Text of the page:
The gender divide in general practice nursing

Why are there so few male nurses in general practice and how do we encourage more male nurses to move into this field?

Why are there so few male nurses in general practice and how do we encourage more male nurses to move into this field?

Male nurses are in the minority and, while in recent years it has become more common to see them working in hospitals, their visibility in general practice is limited.

In the UK, it is estimated that 11% of nurses and midwives are male. However, in England this percentage falls to 1.9% for male nurses working general practice (GP Workforce Team and NHS Digital 2017). 

Undertaking female examinations, such as smear tests, is often cited as one of the reasons that hiring male nurses into general practice can be problematic. But, as the role is so varied it is important to look at the bigger picture. 

Gareth Johnson

The nursing workforce fails to mirror the country’s ‘50/50 population’ split, as Porter Brook Medical Centre’s practice nurse Paul McGrath says. A newly qualified nurse who started in October 2017, he has had a few male patients who have discussed erectile dysfunction and ‘wonders would they have discussed it if I were female’.


of nurses and midwives are male in the UK

Given that consultation rates in general practice are 32% lower in men than in women across the UK (Wang et al 2013), could having fewer male nurses be one of the reasons why men are less likely to seek help?

Male patients becoming more forthcoming

Gareth Johnson, a practice nurse from Amherst Medical Practice in Kent, who has specialised in diabetes and worked in general practices since June 2015, has seen an increase in male patients being more forthcoming with their health concerns.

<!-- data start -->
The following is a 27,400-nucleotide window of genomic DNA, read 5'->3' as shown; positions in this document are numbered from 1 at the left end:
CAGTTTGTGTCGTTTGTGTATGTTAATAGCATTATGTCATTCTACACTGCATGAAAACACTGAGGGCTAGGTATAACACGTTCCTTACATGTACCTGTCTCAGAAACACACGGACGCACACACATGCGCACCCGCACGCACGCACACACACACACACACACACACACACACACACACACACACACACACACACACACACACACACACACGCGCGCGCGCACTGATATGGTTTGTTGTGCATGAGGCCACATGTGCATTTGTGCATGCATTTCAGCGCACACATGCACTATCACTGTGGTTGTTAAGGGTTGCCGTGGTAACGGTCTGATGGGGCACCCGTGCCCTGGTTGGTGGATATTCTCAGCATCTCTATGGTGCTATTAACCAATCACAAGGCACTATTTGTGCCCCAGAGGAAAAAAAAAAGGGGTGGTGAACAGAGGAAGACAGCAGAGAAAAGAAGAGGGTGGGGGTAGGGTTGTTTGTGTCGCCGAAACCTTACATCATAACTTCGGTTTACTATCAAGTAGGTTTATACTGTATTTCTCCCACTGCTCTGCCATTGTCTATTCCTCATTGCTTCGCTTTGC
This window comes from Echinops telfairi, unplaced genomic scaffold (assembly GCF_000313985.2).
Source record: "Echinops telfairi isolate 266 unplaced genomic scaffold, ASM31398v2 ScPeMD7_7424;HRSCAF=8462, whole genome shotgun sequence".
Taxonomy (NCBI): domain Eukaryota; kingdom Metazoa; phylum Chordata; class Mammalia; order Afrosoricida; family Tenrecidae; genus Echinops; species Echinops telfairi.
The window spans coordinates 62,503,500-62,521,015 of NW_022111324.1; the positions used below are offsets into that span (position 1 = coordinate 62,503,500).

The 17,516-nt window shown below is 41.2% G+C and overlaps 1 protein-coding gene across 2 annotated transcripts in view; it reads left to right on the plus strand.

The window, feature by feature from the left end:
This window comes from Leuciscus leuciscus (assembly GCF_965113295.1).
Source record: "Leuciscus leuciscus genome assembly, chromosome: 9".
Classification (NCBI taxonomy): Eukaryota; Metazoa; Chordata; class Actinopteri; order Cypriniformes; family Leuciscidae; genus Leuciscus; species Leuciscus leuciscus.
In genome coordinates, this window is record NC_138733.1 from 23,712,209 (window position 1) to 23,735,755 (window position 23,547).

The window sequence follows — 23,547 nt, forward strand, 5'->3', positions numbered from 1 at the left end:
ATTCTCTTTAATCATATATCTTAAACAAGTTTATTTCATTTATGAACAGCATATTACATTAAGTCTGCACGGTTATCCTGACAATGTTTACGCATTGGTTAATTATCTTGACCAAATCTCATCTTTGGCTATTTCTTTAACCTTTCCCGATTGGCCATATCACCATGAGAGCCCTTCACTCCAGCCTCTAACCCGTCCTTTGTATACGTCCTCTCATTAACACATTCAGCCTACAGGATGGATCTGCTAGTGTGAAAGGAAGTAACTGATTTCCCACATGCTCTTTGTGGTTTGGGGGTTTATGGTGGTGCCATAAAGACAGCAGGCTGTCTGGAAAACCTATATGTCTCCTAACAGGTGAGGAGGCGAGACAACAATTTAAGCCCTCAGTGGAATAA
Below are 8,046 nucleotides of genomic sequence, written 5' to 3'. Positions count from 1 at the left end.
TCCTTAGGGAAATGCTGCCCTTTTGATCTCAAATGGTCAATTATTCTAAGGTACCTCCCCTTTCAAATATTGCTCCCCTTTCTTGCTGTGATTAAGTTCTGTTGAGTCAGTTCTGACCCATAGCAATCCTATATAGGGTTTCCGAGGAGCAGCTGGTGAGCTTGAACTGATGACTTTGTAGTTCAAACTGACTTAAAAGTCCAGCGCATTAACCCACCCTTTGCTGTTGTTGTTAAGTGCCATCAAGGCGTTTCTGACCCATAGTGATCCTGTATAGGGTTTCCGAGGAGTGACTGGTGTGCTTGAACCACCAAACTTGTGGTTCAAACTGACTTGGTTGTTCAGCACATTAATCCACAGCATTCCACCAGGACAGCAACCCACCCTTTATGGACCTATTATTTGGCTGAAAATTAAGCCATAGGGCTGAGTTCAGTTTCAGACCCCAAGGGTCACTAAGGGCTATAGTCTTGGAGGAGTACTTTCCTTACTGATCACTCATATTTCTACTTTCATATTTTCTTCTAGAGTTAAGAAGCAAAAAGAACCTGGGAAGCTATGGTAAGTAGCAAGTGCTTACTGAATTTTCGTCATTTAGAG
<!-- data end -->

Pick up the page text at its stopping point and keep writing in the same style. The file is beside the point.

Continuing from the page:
He says: ‘I remember one patient I saw who is diabetic. He was 28 and wasn't coming to terms with his diabetes and we had a conversation about the complexities of his condition.

Paul McGrath

‘A couple of weeks later I had an email from his GP saying: “I don't know what you said to him, but whatever you said has worked because he's completely changed his life around and has taken everything on board. I cannot thank you enough because I've been trying to get through to him for five years”.’

Mr McGrath, whose role also takes him to Student Health at Sheffield Hallam University, says that male students often request a man. ‘It often tends to be men who feel more uncomfortable about seeing a female nurse than a woman seeing a male nurse.’

Occasional female refusal

However, some female patients have refused to have Mr McGrath when he first started and would sit in on consultations with a female nurse.

If the female patients were having symptoms in their private areas, the nurse would ask if Mr McGrath could observe. Often, the response was no, he says. ‘I could be wrong, but I think it’s because they didn’t want an audience; they didn’t want a second person staring at them, not because I’m a man.’

Courtney Davies-Phillips

Since then, Mr McGrath has seen female patients on his own and hasn’t had anyone refuse his care. ‘They've come in and said, “I think I've got thrush” and they've asked to be examined.’

Courtney Davies-Phillips, practice nurse at Talybont Surgery in Swansea recalls a time when a patient declined to see him. 

‘She had booked in and refused to tell the receptionist what for and therefore I had no idea either,’ he says.

‘She walked into my room and froze. Her words were: “Erm, I want a female nurse, not you.” A little taken aback, I explained that she should have specified that when she had booked as she had originally declined to explain her reason for booking. Luckily my female colleague and I were able to swap patients for her to be seen.’